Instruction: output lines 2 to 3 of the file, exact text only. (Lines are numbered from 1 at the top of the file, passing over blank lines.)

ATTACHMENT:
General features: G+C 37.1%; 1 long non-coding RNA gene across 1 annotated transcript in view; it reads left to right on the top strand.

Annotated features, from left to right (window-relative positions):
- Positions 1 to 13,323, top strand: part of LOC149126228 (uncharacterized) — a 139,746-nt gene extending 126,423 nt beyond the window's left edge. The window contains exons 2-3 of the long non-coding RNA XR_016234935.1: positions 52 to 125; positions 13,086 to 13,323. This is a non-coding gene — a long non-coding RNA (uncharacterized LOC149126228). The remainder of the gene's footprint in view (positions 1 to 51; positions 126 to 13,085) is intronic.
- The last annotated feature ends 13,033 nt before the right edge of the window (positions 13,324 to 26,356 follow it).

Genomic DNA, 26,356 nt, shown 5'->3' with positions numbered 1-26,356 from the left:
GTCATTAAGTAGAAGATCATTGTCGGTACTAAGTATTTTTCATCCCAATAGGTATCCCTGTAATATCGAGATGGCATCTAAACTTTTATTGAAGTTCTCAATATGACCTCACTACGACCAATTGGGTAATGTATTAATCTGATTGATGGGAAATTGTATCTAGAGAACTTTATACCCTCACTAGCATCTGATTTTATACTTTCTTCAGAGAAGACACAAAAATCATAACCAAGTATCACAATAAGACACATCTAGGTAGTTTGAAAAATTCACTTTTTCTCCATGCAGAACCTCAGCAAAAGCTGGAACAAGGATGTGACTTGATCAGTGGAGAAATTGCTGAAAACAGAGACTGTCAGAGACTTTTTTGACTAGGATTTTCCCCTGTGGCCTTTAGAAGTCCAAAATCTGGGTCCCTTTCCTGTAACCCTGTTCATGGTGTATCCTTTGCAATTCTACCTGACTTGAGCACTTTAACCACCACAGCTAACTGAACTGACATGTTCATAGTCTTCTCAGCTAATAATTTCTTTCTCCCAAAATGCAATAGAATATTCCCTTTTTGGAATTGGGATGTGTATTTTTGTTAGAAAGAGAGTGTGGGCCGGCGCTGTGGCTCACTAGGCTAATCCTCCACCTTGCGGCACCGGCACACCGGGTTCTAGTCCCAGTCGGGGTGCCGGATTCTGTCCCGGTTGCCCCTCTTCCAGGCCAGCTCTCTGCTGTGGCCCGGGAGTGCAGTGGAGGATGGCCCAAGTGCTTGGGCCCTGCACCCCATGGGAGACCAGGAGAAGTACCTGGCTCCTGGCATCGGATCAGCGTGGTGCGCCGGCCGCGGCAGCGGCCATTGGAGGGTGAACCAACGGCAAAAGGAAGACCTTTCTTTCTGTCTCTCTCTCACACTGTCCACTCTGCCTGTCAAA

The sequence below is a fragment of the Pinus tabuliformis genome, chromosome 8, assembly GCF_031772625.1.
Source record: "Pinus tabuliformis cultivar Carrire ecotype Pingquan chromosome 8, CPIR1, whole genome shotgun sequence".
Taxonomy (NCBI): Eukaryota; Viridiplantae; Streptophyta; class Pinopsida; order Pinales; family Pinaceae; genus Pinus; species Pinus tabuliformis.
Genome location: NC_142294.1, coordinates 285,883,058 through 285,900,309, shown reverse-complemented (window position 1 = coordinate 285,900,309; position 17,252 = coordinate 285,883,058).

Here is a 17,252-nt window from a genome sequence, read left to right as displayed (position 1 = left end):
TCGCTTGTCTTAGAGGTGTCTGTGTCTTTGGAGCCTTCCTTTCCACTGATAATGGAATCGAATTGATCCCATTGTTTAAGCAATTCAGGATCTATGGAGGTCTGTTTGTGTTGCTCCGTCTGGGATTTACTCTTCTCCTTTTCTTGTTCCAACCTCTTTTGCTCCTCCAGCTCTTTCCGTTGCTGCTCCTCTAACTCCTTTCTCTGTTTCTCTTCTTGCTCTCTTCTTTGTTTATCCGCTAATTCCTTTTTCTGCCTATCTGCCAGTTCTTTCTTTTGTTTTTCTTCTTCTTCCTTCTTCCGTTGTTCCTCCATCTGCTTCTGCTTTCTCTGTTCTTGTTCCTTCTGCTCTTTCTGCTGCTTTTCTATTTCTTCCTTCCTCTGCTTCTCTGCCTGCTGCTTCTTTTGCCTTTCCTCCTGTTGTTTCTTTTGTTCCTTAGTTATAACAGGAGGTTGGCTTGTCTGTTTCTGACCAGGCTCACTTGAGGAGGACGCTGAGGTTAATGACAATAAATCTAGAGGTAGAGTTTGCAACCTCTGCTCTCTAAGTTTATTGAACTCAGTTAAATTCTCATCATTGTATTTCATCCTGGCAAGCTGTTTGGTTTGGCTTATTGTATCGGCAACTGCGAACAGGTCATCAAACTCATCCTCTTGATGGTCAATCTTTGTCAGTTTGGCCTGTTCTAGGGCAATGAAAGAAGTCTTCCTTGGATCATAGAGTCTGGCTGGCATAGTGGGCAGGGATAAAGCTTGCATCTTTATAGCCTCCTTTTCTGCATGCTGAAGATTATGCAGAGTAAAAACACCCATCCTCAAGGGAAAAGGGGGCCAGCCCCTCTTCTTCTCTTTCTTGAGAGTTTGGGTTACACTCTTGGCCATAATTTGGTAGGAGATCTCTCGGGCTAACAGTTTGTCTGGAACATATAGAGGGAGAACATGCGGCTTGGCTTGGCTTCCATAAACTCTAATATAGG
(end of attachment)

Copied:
Annotated features, from left to right (window-relative positions):
- Positions 1 to 13,323, top strand: part of LOC149126228 (uncharacterized) — a 139,746-nt gene extending 126,423 nt beyond the window's left edge. The window contains exons 2-3 of the long non-coding RNA XR_016234935.1: positions 52 to 125; positions 13,086 to 13,323. This is a non-coding gene — a long non-coding RNA (uncharacterized LOC149126228). The remainder of the gene's footprint in view (positions 1 to 51; positions 126 to 13,085) is intronic.